A Review of Dan Walsh at Paula Cooper Gallery, New York



“Philip Guston makes an Agnes Martin,” is a phrase that Dan Walsh has often used in interviews to describe his work.  Initially this is a rather weird analogy, thinking of an aesthetic marriage of a politicized figurative painter (following on Guston’s reformation from Abstract-Expressionism) and a transcendent abstract painter, whose work is often confused with Minimalism.  You really have to scratch your head about “Guston x Martin,” borrowing the botanical “x” to symbolize the intergradient of two species.  But, when you start looking at images and think about Walsh’s work, it gels.  Walsh is using a saturated, often ecstatic, color palette (Guston) to make near (and only near)-perfect geometric patterned paintings (Martin).  This is a hybridization that works.  

Walsh’s current solo exhibition is a show of many things that highlights the breadth of his production. It has paintings, drawings, floor-based sculptures, and wall-hung reliefs.  There is even a book, which should not be overlooked.  (Walsh has made about 30 books since 1998.  He asserts, rightly, that when you are looking at and handling a book, you are engaging a person in a totally different way.) At first the components feel like they are in competition with each other, a visual and physical assault, rather than equals in a cohesive exhibition. But this tension makes sense, since Walsh has said, “I want my works to be a vehicle for thought, for how your eye registers things, how meaning is triggered by the retinal.  But more importantly, that the eye meaning can’t be generated without the eyes activity.” 




Walsh has not quite disavowed his Guston x Martin “schtick,”as he puts.  Now he says his work is “where the retinal meets the symbolic.” He personally likes things that focus the mind—from mandalas to Sudoku puzzles—all things that illuminate an underlying organization.  Walsh’s paintings and drawings operate almost as vehicles for concentration and prayer.  They are not intentionally spiritual, but they lift you nonetheless, especially when they vibrate on the wall, like the pastel-hued “Debut” and the brazenly colored “Bound.”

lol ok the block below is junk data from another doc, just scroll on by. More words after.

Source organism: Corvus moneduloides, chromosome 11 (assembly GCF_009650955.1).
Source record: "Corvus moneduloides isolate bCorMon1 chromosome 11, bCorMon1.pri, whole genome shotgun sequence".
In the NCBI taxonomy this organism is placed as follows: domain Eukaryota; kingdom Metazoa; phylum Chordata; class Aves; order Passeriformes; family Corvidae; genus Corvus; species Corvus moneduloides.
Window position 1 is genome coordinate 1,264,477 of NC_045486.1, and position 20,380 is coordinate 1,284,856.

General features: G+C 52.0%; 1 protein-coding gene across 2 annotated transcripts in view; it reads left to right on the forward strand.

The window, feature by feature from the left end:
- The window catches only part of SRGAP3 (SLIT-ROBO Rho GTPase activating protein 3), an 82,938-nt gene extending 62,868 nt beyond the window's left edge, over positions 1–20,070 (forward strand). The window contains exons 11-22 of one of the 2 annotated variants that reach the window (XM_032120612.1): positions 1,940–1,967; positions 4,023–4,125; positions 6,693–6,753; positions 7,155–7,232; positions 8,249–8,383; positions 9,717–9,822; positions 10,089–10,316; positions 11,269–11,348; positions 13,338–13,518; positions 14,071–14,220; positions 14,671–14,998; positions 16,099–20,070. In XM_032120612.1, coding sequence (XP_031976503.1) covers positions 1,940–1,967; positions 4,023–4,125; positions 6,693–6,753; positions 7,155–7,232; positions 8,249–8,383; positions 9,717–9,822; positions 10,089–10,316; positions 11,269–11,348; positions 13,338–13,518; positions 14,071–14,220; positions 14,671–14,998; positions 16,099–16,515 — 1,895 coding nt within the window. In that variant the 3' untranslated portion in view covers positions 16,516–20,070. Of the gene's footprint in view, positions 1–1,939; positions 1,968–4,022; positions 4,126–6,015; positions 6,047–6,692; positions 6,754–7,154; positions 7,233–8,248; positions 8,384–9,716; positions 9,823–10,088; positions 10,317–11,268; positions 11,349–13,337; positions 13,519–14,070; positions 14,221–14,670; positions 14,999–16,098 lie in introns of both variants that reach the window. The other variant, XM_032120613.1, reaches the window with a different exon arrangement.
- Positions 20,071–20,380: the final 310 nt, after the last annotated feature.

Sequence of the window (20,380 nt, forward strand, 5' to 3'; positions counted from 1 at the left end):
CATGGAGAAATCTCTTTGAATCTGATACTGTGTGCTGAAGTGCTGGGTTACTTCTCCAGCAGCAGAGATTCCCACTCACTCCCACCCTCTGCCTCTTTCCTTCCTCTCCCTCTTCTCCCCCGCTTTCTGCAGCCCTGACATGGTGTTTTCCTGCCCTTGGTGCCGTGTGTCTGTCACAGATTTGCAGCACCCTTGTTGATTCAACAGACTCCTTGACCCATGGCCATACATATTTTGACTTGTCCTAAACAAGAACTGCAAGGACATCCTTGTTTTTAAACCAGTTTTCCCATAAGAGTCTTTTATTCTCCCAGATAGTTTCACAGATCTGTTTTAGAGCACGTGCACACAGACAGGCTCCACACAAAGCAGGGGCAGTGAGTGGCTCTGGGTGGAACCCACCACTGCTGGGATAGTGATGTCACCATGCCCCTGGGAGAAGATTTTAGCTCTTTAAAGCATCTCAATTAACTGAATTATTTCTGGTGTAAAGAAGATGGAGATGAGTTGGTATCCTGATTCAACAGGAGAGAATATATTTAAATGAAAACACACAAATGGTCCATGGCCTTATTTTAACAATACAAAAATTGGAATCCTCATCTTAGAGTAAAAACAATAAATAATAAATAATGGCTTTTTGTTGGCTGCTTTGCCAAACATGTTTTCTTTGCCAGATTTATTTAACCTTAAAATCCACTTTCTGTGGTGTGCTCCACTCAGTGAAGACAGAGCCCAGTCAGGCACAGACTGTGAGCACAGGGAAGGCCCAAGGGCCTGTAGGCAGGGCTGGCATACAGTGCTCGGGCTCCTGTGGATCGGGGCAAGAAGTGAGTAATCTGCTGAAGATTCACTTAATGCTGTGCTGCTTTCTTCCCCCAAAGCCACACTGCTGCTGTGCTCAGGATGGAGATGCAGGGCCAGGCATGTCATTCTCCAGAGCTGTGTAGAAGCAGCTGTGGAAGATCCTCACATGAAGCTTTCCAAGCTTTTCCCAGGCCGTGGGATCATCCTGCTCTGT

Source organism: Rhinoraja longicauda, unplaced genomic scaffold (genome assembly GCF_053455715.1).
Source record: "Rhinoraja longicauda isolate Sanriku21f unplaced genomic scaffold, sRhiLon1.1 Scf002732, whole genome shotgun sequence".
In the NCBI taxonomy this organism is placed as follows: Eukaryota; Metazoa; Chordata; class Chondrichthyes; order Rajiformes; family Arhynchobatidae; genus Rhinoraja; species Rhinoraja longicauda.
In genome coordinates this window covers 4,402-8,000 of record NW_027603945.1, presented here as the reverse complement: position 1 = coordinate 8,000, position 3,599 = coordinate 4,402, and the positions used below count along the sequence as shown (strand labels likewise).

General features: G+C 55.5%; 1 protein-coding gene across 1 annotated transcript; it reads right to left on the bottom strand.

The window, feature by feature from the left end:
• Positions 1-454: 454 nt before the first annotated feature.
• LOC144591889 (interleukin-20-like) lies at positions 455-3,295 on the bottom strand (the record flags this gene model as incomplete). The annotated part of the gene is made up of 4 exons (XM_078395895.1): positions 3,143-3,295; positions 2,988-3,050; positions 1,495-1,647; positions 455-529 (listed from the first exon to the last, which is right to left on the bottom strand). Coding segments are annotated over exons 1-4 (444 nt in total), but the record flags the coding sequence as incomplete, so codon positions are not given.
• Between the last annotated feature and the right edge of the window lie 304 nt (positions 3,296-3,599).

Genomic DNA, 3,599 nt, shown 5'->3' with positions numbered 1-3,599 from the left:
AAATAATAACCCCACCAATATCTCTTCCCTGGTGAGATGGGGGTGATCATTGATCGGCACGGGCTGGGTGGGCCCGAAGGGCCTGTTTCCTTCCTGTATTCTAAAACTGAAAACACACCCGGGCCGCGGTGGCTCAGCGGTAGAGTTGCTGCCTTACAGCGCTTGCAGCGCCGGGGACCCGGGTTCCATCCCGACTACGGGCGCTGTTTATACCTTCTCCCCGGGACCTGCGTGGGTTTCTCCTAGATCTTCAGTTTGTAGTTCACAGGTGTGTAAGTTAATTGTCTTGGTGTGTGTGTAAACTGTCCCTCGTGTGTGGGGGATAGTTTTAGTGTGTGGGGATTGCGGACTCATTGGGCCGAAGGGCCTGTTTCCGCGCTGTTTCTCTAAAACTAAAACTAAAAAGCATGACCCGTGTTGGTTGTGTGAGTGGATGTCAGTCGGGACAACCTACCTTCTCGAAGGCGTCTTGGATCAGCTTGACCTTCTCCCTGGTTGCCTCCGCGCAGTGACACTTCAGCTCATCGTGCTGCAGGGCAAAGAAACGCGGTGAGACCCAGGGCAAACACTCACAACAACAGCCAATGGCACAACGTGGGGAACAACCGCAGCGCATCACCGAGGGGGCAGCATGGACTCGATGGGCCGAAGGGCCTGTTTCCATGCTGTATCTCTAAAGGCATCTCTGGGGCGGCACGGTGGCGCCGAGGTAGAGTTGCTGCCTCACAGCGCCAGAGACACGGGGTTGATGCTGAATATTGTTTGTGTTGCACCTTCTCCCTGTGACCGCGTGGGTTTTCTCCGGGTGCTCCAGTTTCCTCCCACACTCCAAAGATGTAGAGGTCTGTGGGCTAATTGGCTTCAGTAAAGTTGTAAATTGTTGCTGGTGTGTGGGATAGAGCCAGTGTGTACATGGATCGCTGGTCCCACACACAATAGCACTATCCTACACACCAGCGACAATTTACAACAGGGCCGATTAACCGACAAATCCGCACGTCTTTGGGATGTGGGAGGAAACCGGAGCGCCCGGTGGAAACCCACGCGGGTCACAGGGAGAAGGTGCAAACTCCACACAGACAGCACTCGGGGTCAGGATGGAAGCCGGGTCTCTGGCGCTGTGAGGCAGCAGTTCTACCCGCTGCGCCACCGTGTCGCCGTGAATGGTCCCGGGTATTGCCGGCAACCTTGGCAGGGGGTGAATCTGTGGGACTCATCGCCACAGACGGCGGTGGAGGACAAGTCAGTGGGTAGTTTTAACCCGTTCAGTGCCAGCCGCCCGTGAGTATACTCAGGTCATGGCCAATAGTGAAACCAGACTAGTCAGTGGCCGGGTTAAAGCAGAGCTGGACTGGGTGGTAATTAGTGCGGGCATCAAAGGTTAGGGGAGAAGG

Walsh develops very basic systems for his work, like a grammar for an elemental language.  He clearly likes patterns and “the obedience to the pattern,” adding “I don't want to trick anybody.  But to show the steps is key.”  He is even comfortable being called a “decorative color painter as opposed to being some kind of brooding Marxist.”  (People sometimes recoil at the term “pattern painting.”  Not so much when the work is by Christopher Wool or Sol LeWitt.)  This honesty is ironic in an age when so much art is hopelessly devoid of content, let alone politics.  With Walsh, as with his predecessors, LeWitt and Mangold both come to mind, you can encounter the work, ease into it, and just enjoy it.   It is honest, methodical, and unlabored work, without the buzzy, hyper-caffeinated feel of so much Internet-based or –derived art. 




Aside from two works in the gallery’s foyer, which are easy to overlook owing to their placement, the show is in two galleries.  It is essential to see both.  The smaller gallery has ink drawings, which are almost memories of ideas they are so delicate.  The two paintings—one aggressively bold blaring in tangerine; the other almost a steel gray—anchor the room.  Among these works are unvarnished, hand-drilled wooden reliefs that have a visual tactility, contradictory though that might seem.  You can dispute the installation, which feels crowded, but not the work. 

The larger gallery houses five paintings and two sculptures.   All of the paintings are titled with single, precise descriptions, like “Constellation” and “Lift.”  The titles aptly describe each work, but they are not redundant.   On its own, “Constellation” could be spot lit and hold a darkened gallery, like a Rothko-esque chapel.  “Lift” is a peacock of a painting, executed in primary colors framed with horizontal white and black stripes.  A coiled heavy rope sculpture also doubles as a prop for a painting that is not exhibited.  An ultra-fine copper screen structure is a three-dimensional version of a painting that has a structural kindredness with Do Ho Suh, although it is far from being a literal representation.



It takes a while to get comfortable with this exhibition.  In fact, it is best to go from small gallery to large gallery and back again, to make both the psychic and physical connections.  It is best to let yourself feel this exhibition and not over think it.

Written by Clayton Press, a Contributor to Arteviste. 

521 W 21st Street from January 5 – February 4, 2017 *Images courtesy of Paula Cooper Gallery